Syrian rebels 370.
(photo credit: Abdalghne Karoof/Reuters)
As President Barack Obama struggles to define America’s position in Syria,
events threaten to overtake his deliberations.
Already Israel has
demonstrated it will not wait for US policy makers to decide what, if any,
action may be forthcoming in light of widely perceived violations of previously
defined “red lines.” Other key states in the region are watching the ongoing
human tragedy play out like a slowmoving train wreck, with the only certainty
being that tomorrow’s news will be worse than today’s.
Obama knows only
too well that there is no domestic appetite for another overseas military
adventure after 10 years in Iraq and Afghanistan.
The very idea of
putting American boots on the ground is seen as a nonstarter in the US, despite
the widely held conviction that the US and indeed all countries have a moral
duty to halt the fighting, prevent more death and avoid having Syria’s cache of
chemical and biological weapons, as well as the long-range missiles capable of
delivering them, fall into the hands of jihadists and Hezbollah.
key part of the solution must come from within the Arab world itself, although
led by the US. It is critical for the US to ask, even to expect, that Arab and
Muslim leaders take a stand and commit their troops to a cause which is also of
high concern for most of their citizens.
The standing armies – not
including reserves forces – of only five countries who share a deep concern
about the Syrian crisis (Turkey, Saudi Arabia, Jordan, UAE and Egypt) total over
1.3 million, and all of them are substantially supplied by American-made arms
and equipment. A relatively modest deployment of these forces will make a big
difference on the ground. Also, with the exception of Turkey, all these troops
speak Arabic, which is of vital importance for effective deployment in
These counties have a strong incentive to stabilize Syria and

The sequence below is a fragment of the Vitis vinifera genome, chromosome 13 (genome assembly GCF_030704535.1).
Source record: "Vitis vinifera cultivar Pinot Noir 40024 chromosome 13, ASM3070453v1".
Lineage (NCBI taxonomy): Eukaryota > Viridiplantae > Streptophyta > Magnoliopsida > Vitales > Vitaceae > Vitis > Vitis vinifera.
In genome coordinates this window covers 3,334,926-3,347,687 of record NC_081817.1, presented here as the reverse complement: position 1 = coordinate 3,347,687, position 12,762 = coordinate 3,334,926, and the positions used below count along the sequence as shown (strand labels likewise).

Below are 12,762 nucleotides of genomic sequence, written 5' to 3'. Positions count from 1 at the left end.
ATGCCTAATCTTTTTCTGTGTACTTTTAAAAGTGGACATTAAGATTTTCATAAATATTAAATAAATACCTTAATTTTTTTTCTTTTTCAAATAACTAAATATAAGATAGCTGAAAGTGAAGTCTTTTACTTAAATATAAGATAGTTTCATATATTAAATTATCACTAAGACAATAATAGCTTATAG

subdue the rising threat posed by Islamic militias.
Also, each knows well
that Syria today more than ever is a proxy state of Iran, and each Sunni country
views as a high strategic objective the need to deny the spread of Iranian
regional influence. A recent visitor to Damascus from Abu Dhabi reported that
“the usual immigration and police at the airport each had standing by them [one
for one] other ‘gentlemen,’ all of these overseers being Iranian.”
Arabia recently sent scores of troops to neighboring Bahrain to subdue the
largely Shi’ite protests when they threatened to destabilize the regime. Surely,
the threat to the region and potential spreading of dangerous weapons already
used in Syria will justify further use of their military, provided they are led
by an American and European coalition.
Arab rulers are all keenly aware
of the despair felt by their citizens at the slaughter of innocent Syrian
civilians and they will be applauded for their willingness to finally act on
behalf of the many currently in harm’s way.
Direct involvement in Syria
by the Sunni regimes would also help solve a central dilemma that confronts the
US. People – in the US and elsewhere – who are urging the US to “arm the rebels”
have to admit that the US must do so very carefully to avoid the possibility
that it will be arming the “wrong” rebels. But, if there is direct, active
involvement in Syria by Sunni regimes, the US could provide substantially
greater support with a much more limited risk that the US arms provided would
end up in the hands of those groups that might further destabilize the
Having Arab boots on the ground is only one part of a complex
formula for saving Syria from the abyss, but it is an important way to bring the
US closer to the urgently needed leadership role it must play.Ghanem M.
Nuseibeh is originally from a prominent Palestinian family of Jerusalem. He is
the founder of Londonbased Cornerstone Global Associates, a strategic consulting
firm. He is currently a Senior Visiting Fellow at King’s College, London. Eli
Epstein is a New Yorkbased businessman with long-standing interests in the